Right now happens to be an attractive time to do something stupid. What’s more, everyone’s doing it. Maybe you are too.
Stock valuations and corporate earnings growth no longer appear to matter. Why not buy an S&P 500 index fund and let it ride? Or, better yet, why not buy shares of Nvidia?
The semiconductor company’s up more than 170 percent over the last 9-months. Perhaps it’ll double again from here.
Of course, there’s nothing like an epic stock market bubble that warms the hearts and softens the minds of men to ideas that would otherwise be impossible. One idea du jour, for example, is that low interest rates justify high valuations. Another is that the Fed can permanently inflate stocks using its seemingly unlimited supply of credit.
These ideas, and many others, are nearing their expiration date. As they turn from ripe to rot, investors that are counting on there always being a greater fool will discover what happens when you overpay for a stream of future cash flows. In short, future returns stink. Continue reading
This year, fear of a deadly pandemic triggered the ruling class to spread authoritarian lockdown orders. The god of science, like a burning bush, told them to remove their sandals and deliver policies of regression. A paranoid public was quick to comply.
Humans have been battling viruses since well before the wheel was invented. According to archaeologists, a fast moving epidemic roughly 5,000 years ago wiped out a prehistoric village in what is today northeastern China. Dead bodies were stuffed inside a dwelling – the Hamin Mangha – that was later burned down.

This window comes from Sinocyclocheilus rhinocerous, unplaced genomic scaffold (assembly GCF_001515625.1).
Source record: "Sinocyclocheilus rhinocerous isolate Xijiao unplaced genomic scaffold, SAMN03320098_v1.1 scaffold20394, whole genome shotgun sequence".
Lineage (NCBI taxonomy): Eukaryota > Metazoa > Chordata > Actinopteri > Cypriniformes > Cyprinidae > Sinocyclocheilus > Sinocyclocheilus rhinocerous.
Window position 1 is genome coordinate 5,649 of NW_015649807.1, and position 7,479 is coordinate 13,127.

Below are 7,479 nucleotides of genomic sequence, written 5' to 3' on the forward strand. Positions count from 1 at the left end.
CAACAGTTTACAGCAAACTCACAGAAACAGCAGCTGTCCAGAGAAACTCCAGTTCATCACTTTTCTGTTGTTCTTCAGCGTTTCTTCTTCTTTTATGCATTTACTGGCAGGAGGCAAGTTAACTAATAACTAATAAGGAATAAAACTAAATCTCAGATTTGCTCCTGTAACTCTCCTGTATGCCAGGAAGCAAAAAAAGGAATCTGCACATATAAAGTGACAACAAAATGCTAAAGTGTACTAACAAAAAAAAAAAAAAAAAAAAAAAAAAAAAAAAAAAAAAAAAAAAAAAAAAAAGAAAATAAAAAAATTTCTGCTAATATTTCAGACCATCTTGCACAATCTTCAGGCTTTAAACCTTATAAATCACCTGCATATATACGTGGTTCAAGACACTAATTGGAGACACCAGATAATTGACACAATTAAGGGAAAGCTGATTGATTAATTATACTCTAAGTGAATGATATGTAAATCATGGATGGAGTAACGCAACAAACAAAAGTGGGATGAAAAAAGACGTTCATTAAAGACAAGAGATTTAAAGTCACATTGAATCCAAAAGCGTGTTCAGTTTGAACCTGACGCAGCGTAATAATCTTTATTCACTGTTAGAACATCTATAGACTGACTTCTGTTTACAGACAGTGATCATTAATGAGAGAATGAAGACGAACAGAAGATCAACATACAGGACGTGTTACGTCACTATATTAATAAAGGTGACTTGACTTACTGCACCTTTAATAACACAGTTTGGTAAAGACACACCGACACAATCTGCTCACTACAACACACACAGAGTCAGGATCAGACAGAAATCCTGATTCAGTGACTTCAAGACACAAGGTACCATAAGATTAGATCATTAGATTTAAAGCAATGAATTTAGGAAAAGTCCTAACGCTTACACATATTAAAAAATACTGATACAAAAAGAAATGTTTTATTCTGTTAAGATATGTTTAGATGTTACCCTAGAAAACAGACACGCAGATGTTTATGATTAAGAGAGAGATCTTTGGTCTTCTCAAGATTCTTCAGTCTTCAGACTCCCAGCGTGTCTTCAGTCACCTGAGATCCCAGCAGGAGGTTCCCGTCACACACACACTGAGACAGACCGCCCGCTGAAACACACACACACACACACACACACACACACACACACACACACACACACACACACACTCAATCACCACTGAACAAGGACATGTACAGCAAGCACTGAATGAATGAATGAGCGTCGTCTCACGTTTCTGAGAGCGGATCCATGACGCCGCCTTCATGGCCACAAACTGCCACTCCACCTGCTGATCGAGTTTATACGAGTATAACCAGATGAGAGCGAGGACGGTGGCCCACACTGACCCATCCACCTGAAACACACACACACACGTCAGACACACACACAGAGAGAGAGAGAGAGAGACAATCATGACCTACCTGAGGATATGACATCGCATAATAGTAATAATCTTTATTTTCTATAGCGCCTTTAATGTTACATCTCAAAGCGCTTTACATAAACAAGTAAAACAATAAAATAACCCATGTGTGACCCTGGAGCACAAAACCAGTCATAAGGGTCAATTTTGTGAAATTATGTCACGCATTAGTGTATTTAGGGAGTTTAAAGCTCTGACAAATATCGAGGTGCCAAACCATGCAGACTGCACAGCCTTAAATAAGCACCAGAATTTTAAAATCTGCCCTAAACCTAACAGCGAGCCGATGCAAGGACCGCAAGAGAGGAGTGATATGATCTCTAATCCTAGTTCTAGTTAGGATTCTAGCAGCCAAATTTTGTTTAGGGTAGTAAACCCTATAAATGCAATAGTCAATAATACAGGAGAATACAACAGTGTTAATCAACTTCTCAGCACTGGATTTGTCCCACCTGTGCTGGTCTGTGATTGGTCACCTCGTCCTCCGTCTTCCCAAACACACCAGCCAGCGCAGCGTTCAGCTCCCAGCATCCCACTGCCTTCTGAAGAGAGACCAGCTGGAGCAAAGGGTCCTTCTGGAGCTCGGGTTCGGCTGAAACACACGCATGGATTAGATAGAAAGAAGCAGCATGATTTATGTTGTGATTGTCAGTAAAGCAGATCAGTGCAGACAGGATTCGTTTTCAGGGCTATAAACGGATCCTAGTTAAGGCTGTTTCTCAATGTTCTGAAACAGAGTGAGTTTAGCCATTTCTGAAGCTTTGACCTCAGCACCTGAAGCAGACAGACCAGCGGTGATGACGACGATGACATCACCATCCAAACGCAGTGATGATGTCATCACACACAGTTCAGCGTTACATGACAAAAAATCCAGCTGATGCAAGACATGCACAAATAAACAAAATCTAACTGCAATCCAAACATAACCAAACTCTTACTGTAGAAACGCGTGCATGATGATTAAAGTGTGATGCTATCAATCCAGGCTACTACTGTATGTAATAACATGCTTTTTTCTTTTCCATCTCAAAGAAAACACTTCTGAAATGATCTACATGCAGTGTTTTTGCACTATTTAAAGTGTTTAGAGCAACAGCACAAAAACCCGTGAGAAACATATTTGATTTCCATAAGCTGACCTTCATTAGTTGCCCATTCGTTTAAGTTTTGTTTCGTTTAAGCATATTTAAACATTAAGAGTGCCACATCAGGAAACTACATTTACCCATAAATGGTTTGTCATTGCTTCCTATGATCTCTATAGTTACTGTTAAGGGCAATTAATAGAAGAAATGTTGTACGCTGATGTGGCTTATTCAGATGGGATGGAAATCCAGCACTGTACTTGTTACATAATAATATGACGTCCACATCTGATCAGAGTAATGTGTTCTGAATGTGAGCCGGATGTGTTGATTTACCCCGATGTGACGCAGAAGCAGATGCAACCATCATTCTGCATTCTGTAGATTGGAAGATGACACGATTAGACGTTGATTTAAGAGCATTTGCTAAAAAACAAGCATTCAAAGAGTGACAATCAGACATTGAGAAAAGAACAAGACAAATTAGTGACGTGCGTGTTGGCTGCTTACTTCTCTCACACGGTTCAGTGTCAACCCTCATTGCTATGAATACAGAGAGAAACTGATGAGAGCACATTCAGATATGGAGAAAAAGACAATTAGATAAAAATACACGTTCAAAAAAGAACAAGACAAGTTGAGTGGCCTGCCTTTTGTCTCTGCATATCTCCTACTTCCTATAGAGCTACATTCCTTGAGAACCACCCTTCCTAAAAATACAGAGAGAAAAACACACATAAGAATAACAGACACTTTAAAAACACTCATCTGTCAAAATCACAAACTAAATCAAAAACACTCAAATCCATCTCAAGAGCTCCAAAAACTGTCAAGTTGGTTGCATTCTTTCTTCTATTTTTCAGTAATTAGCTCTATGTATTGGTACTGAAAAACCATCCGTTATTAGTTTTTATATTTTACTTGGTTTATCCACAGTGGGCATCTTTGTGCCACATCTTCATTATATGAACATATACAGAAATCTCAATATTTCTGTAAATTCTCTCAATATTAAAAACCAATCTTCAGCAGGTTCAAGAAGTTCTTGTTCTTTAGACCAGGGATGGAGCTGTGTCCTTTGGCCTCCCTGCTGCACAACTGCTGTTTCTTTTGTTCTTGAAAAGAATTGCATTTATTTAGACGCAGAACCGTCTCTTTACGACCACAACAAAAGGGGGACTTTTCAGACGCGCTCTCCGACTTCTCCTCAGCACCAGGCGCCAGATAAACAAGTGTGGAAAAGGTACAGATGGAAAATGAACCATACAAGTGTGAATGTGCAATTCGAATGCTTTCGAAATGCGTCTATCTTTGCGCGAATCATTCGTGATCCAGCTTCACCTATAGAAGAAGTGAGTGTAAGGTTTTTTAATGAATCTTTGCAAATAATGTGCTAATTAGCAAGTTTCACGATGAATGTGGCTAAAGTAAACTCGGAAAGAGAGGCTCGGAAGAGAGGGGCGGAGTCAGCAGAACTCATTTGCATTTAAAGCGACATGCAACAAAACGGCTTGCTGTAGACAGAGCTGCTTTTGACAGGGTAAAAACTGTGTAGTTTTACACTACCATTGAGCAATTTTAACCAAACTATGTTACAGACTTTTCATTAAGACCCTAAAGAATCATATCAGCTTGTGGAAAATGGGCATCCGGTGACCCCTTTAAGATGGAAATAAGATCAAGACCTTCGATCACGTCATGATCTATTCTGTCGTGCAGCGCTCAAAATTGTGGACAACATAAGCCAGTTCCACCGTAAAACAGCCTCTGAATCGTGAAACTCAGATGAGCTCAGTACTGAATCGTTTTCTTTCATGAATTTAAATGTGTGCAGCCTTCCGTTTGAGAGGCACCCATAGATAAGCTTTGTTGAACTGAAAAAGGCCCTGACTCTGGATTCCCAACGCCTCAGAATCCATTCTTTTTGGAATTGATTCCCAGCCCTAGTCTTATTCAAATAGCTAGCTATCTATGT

Another mass burial, the Miaozigou site, took place about the same time and in the same general area. Together these discoveries suggest there was a rapid outbreak of an acute infectious disease. An epidemic ravaged the entire region.
The viral spread of submicroscopic pathogens has the potential to alter the flow of history. Soldiers returning to the Roman Empire after war against Parthia in 165 AD brought back more than the spoils of conquest. Continue reading
The United States Secretary of the Treasury bears a shameful job duty. They must place their autograph on the face of the Federal Reserve’s legal tender notes. Here, for the whole world to witness, the Treasury Secretary provides signature endorsement; their personal ratification of unconstitutional money.
If you recall, Article I, Section 8, of the U.S. Constitution empowers Congress to coin money and regulate its value. What’s more, Article I, Section 10, specifies that money be coined of gold and silver and cannot be bills of credit.
Indeed, paper dollars are illegal money per the U.S. Constitution on two counts. First, they’re issued by the Federal Reserve. Second, they’re bills of credit with no ties to gold or silver.
This critical defect does not register even a passing concern for most Americans. But it should. Because illegal money – like paper dollars – has its deficiencies. Mainly, it’s prone to gross over issuance for political means. Thus, as it funds the unlimited growth of government, its payment quality grows evermore suspect. Continue reading
Something remarkable happened on Tuesday. The Dow Jones Industrial Average (DJIA) broke the 30,000 point barrier for the first time ever. President Trump commemorated the feat by calling the number “sacred.”
Some Americans were especially grateful as they said their Thanksgiving Day grace. These generally include wealthy owners of stocks and other financial assets. Forty years of inflationary monetary policies have elevated their prosperity to holiness.
The remaining Americans, through no fault of their own, missed out on these sanctified blessings. Perhaps they’ll get some leftover table scraps for Christmas. These, indeed, are the questions being asked.
Will Washington make this a Merry Christmas for cash strapped Americans? Will the Treasury send out a second round of $1,200 stimulus checks for the yuletide? Will Congress be Ebenezer Scrooge or Mr. Fezziwig?
These are important questions as 2020 approaches its twilight. Continue reading